Buffalo Nickel (1913-1938)
The Buffalo nickel is one of the most iconic pieces of American coinage, and it was struck from 1913 to 1938. These nickels have been among the most common beginner coin for years, and the design is one of the best known in U.S. coinage. The coins did not strike well and were subject to wear, so many of these have problems with the strike, or have lost details on the design. But they are one of the most collected U.S. coins ever.
Buffalo Nickel Design
The original nickel was made of 75% copper and 25% nickel, the same ratio used in today’s five-cent nickels. This composition has stayed the same for all nickels with the exception of the Silver alloy war nickels (from 1942-1945), regardless of denomination or series.
There was a drive to make U.S. coinage more beautiful around this time, and the Buffalo nickel was part of it. President Theodore Roosevelt had indicated his dissatisfaction with the current state of American coinage during his presidency in 1904, but the 1890 Coinage Act kept him from redesigning all of the coins. Coinage was only able to be redesigned without an act of Congress every 25 years, and so the famous Saint-Gaudens gold pieces and the cent were redesigned around this time. Other coins would have to be redesigned later, and they were.
Sculptor James Earle Fraser was commissioned to do the design, and he chose to use a Native American man as the model for one of his designs. Fraser had been an assistant to the famous Saint-Gaudens, and he approached the U.S. Mint to offer concepts when they announced the nickel was to be redesigned. There were three designs submitted and the Indian Head/Buffalo obverse and reverse were chosen as the finalists.
The design of the coin caused some controversy at the time. Vending machines based on nickels had grown popular, and before the coin was struck some coin manufacturers began to inquire about changes. Most were satisfied when it became known that the major dimensions of the nickel would not change.
The Buffalo nickel had a portrait of a Native American on the obverse and a buffalo on the reverse. Originally the nickel had the buffalo standing on a sort of mound, but it was later refined to a more stylized line. These are often referred to as Type I and Type II.
The first Buffalo nickels were struck in 1913, and quickly ran into a problem: the dies were wearing away much quicker than anticipated. This was the genesis of the Type II design which was carried out through the remainder of the series. The Buffalo Nickel had trouble keeping its design intact, despite numerous minor changes over the course of the series which were meant to increase durability.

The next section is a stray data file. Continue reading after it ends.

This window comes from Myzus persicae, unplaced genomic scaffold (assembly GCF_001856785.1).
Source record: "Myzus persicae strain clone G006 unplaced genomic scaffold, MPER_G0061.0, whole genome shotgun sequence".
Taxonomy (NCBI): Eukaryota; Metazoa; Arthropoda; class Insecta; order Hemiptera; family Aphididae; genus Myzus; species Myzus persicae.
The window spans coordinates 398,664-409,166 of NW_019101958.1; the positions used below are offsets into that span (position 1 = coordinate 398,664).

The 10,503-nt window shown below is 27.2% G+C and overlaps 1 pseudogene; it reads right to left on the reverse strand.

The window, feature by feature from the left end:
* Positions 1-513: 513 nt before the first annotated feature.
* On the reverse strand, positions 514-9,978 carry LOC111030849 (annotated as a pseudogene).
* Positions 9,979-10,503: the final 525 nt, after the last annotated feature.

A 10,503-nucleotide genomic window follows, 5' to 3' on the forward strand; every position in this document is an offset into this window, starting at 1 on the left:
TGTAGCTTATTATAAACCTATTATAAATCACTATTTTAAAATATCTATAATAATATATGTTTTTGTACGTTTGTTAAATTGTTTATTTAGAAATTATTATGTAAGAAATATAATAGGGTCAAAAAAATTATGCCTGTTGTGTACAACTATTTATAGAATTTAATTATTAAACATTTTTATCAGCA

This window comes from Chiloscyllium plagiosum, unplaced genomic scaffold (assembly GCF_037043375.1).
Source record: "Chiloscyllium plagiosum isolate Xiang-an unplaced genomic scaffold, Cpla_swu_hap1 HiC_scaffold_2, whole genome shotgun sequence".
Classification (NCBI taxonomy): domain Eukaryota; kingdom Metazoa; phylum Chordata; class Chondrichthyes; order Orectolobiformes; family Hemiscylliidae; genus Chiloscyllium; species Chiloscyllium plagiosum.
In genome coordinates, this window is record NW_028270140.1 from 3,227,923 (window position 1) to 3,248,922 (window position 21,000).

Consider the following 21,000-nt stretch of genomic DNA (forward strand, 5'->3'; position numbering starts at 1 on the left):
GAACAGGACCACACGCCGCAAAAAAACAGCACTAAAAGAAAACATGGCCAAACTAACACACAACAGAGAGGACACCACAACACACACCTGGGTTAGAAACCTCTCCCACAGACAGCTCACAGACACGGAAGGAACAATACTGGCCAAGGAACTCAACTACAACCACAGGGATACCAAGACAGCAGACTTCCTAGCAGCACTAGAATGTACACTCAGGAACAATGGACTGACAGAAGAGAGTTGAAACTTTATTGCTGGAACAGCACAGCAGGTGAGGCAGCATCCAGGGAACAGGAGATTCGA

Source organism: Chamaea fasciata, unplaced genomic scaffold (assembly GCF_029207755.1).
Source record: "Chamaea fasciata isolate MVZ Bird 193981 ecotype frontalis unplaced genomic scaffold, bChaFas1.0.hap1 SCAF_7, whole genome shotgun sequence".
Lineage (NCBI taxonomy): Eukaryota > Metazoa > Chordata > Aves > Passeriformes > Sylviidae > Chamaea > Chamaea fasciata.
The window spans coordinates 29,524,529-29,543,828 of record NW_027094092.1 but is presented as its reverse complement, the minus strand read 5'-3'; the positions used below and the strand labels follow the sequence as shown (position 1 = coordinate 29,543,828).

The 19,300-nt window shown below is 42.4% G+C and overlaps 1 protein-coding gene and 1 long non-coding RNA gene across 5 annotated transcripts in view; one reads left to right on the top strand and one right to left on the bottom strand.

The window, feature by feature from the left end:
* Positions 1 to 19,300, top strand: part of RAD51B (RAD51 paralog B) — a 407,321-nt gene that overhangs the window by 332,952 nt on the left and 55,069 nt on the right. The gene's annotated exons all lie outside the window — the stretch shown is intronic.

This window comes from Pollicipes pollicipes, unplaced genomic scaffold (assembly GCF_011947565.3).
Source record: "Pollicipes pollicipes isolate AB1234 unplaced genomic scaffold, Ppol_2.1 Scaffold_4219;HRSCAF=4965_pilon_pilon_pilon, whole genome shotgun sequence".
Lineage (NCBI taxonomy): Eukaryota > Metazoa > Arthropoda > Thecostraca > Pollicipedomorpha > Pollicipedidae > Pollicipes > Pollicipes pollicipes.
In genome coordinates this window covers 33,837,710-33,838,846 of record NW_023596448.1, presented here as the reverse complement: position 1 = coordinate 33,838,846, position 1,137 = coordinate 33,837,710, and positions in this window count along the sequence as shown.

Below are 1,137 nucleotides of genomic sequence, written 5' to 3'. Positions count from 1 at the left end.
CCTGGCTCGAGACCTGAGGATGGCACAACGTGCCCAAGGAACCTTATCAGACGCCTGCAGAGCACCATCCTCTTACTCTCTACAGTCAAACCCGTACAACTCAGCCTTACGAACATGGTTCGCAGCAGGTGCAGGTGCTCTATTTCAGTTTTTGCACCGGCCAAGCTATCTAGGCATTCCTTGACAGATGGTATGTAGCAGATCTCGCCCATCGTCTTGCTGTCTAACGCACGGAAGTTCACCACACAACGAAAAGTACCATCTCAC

The Buffalo nickel was part of the renaissance of American coinage, and as such these nickels were known for their beauty as opposed to many previous coins. They were specifically struck as part of a movement to make coins as beautiful as they were functional. They were the entry point for many collectors, as they could be found in pocket change when older numismatists were getting their start or purchased for a very low price.
Buffalo nickels were minted in large numbers, making even runs from smaller mints available to collectors for a reasonable price. Early examples are usually more expensive than later examples in comparable grades. This coin has a couple of notable errors, most famously the 1937-D “three-legged buffalo”. These can get rarer and more expensive in their higher grades.
You need the most up-to-date pricing on your coin collection. That’s why APMEX has partnered with PCGS, the premier grading authority in the world of rare coins, to bring you constantly updated pricing on collectibles and rarities. PCGS has been grading coins since 1986, bringing consistent standards of quality to a fractured industry. In the years since, they have remained a source of reliable information on the current collectible and rare coin market.Shop Now